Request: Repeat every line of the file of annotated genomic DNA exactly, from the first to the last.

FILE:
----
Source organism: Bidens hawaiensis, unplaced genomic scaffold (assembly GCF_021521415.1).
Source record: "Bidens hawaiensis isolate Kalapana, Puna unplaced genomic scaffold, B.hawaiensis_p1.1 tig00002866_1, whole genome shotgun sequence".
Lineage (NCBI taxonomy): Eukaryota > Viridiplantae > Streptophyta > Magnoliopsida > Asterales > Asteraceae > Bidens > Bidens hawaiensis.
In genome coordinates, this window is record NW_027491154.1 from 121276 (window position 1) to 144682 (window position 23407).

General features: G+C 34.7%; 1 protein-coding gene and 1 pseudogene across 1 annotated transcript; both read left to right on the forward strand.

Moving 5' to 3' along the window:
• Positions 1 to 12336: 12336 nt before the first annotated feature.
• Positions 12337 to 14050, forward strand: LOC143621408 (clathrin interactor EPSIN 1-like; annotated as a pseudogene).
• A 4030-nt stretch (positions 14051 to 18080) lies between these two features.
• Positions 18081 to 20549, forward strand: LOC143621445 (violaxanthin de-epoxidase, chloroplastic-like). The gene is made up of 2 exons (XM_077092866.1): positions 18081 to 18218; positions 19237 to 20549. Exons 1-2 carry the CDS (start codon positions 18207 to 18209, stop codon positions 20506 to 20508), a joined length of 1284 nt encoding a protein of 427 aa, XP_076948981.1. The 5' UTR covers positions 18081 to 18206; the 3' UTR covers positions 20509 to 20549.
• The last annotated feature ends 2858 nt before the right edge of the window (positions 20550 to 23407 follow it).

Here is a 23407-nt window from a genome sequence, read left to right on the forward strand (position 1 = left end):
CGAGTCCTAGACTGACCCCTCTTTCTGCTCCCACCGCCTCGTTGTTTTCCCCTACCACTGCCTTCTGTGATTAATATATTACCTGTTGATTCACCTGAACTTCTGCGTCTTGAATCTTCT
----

Source organism: Bidens hawaiensis, unplaced genomic scaffold (assembly GCF_021521415.1).
Source record: "Bidens hawaiensis isolate Kalapana, Puna unplaced genomic scaffold, B.hawaiensis_p1.1 tig00002866_1, whole genome shotgun sequence".
Lineage (NCBI taxonomy): Eukaryota > Viridiplantae > Streptophyta > Magnoliopsida > Asterales > Asteraceae > Bidens > Bidens hawaiensis.
In genome coordinates, this window is record NW_027491154.1 from 121276 (window position 1) to 144682 (window position 23407).

General features: G+C 34.7%; 1 protein-coding gene and 1 pseudogene across 1 annotated transcript; both read left to right on the forward strand.

Moving 5' to 3' along the window:
• Positions 1 to 12336: 12336 nt before the first annotated feature.
• Positions 12337 to 14050, forward strand: LOC143621408 (clathrin interactor EPSIN 1-like; annotated as a pseudogene).
• A 4030-nt stretch (positions 14051 to 18080) lies between these two features.
• Positions 18081 to 20549, forward strand: LOC143621445 (violaxanthin de-epoxidase, chloroplastic-like). The gene is made up of 2 exons (XM_077092866.1): positions 18081 to 18218; positions 19237 to 20549. Exons 1-2 carry the CDS (start codon positions 18207 to 18209, stop codon positions 20506 to 20508), a joined length of 1284 nt encoding a protein of 427 aa, XP_076948981.1. The 5' UTR covers positions 18081 to 18206; the 3' UTR covers positions 20509 to 20549.
• The last annotated feature ends 2858 nt before the right edge of the window (positions 20550 to 23407 follow it).

Here is a 23407-nt window from a genome sequence, read left to right on the forward strand (position 1 = left end):
CGAGTCCTAGACTGACCCCTCTTTCTGCTCCCACCGCCTCGTTGTTTTCCCCTACCACTGCCTTCTGTGATTAATATATTACCTGTTGATTCACCTGAACTTCTGCGTCTTGAATCTTCT